out to be agreeable, and the doctor was far from suspecting his real
character. When this was revealed to him by Dean, he quickly decided to
test it for himself.

Some men, inclined to be nervous and timid, would have had their
apprehensions excited, and dreaded an encounter with a professional
criminal. But Dr. Thorp was cool, resolute and determined. He proposed
to facilitate Kirby’s designs, and catch him in a trap.

When he reached home he found Kirby smoking on the piazza.

“Have you been taking a walk, Doctor?” he asked.

“Yes,” answered Dr. Thorp. “I made a call on a neighbor. I hope you
have not been lonesome.”

“Oh, no! Your daughter has enabled me to pass the time pleasantly. But
I am glad to see you back.”

Had Kirby known that Dr. Thorp had had an interview with Dean Dunham,
his anxiety would have been excited.

“By the way, Doctor,” said Kirby with apparent carelessness, “I have a
little money to invest. Can you recommend any form of investment?”

“You might buy a house in the village and settle down. I believe the
next estate is for sale.”

“It would certainly be an inducement to become your neighbor,” said
Kirby politely, “but I am a rolling stone. I am always traveling. I
couldn’t content myself in any one place, not even in a large city.”

“I suspect your mode of life makes frequent removals necessary,”
thought Dr. Thorp, though he did not say so.

“Well, if you don’t care to invest in real estate,” he said a moment
later, “you might purchase government bonds or railroad securities.”

“To which do you give the preference?” asked Kirby.

The doctor smiled inwardly. He saw that Kirby was trying to ascertain
whether he had any negotiable securities in his possession, but he was
ready to play into his hands.

“Well,” he said, “I think well of both.”

“I had some government bonds at one time,” said Kirby, “but they were
stolen. That has made me cautious.”

“Perhaps you were careless.”

“No doubt I was. I kept them in a trunk at my boarding-house. I presume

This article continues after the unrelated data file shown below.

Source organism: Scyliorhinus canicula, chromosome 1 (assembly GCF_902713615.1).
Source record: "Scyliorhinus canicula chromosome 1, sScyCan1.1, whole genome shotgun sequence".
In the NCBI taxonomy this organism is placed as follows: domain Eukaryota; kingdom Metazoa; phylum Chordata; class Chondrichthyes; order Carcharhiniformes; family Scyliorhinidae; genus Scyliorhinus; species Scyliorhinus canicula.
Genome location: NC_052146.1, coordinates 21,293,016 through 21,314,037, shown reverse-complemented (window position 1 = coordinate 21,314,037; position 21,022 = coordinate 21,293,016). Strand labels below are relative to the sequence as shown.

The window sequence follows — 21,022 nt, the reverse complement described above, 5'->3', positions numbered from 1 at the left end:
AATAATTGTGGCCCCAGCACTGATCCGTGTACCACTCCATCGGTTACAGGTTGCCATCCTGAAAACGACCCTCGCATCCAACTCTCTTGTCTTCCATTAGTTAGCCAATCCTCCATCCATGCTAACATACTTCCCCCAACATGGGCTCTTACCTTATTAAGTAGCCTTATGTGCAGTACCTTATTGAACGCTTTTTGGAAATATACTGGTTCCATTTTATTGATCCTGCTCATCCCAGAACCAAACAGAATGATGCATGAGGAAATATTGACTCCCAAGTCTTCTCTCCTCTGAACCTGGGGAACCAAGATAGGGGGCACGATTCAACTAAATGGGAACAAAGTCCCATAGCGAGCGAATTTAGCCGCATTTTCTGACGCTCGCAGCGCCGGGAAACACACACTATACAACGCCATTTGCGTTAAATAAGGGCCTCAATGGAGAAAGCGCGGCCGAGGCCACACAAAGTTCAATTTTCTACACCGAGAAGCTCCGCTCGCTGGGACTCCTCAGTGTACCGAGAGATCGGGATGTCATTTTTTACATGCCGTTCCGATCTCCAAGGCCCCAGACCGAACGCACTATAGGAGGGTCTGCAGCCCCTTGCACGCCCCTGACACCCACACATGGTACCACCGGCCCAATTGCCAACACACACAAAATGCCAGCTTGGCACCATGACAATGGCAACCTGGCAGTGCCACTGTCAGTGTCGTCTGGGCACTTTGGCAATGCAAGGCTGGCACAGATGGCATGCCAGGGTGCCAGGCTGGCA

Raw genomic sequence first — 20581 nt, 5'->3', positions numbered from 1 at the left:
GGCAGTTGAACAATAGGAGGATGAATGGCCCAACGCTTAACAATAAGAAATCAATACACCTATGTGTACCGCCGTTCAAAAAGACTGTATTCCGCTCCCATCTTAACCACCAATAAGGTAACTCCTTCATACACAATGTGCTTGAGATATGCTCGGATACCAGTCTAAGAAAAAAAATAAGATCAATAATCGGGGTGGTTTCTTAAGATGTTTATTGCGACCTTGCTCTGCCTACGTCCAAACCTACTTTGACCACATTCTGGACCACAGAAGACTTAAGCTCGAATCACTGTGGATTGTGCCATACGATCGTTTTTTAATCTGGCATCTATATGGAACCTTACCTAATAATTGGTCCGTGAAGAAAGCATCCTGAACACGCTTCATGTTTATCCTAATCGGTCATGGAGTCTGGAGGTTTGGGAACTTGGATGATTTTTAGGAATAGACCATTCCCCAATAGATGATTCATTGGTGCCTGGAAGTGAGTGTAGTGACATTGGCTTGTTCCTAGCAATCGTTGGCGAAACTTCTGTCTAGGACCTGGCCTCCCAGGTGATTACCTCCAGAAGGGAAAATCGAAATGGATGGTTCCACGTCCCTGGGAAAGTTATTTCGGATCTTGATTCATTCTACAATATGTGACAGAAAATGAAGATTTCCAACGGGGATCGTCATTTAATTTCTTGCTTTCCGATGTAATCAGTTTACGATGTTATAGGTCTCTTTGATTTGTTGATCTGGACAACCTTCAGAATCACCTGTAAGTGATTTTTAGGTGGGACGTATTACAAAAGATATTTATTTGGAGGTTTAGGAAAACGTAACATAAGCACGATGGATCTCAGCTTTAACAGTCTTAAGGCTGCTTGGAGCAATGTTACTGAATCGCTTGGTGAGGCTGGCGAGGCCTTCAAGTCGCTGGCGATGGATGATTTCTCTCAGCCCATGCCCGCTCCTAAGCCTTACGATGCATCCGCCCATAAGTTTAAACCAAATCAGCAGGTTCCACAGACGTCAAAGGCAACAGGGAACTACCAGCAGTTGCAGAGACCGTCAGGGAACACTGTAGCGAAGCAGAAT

you wouldn’t venture, even in a quiet village like this, to keep bonds
in your house?”

“Oh, yes, we never receive visits from thieves or burglars. I don’t
consider trunks so safe as—that cabinet.”

He pointed to a black walnut cabinet with several drawers standing in
one corner of the room.

Kirby’s face lighted up. He had got the information he desired, but he
resumed his indifferent manner.

“I think you are right,” he said. “Besides, in a town like Carterville,
as you say, thieves are hardly likely to be found.”

“Oh, dear, no!” said Dr. Thorp yawning. “I have no occasion to borrow
trouble on that score.”

“Living as I generally do in large cities where members of the criminal
class abound,” said Kirby, “I am naturally more suspicious than you. I
confess I wish I lived in a place of Arcadian innocence like this.”

Dr. Thorp smiled. He was amused to hear one whom he believed to be a
professional thief discourse in this manner.

“You might find it dull,” he said, a little satirically, “It would lack
the spice and excitement of wickedness.”

At a little after eleven Kirby signified that he was tired and was
conducted to his bed-chamber. Dr. Thorp remained behind, and opening
the lower drawer of his cabinet removed therefrom a roll of bank bills
and a five hundred dollar government bond.

“I think these will be safe in my trunk to-night,” he said to himself.
“Now, Mr. Kirby, you can explore the cabinet at your leisure. I doubt
if you will find enough to repay you for your trouble.”

Kirby occupied a chamber just over the sitting-room. He didn’t undress
himself, but threw himself on the bed to snatch a little rest.

“I found out very cleverly where the doctor kept his bonds,” he
soliloquized. “He is an innocent, unsuspicious man, luckily for me.
So no thieves or burglars ever visit Carterville,” he repeated with a
soft laugh. “The good doctor would have been mightily surprised had he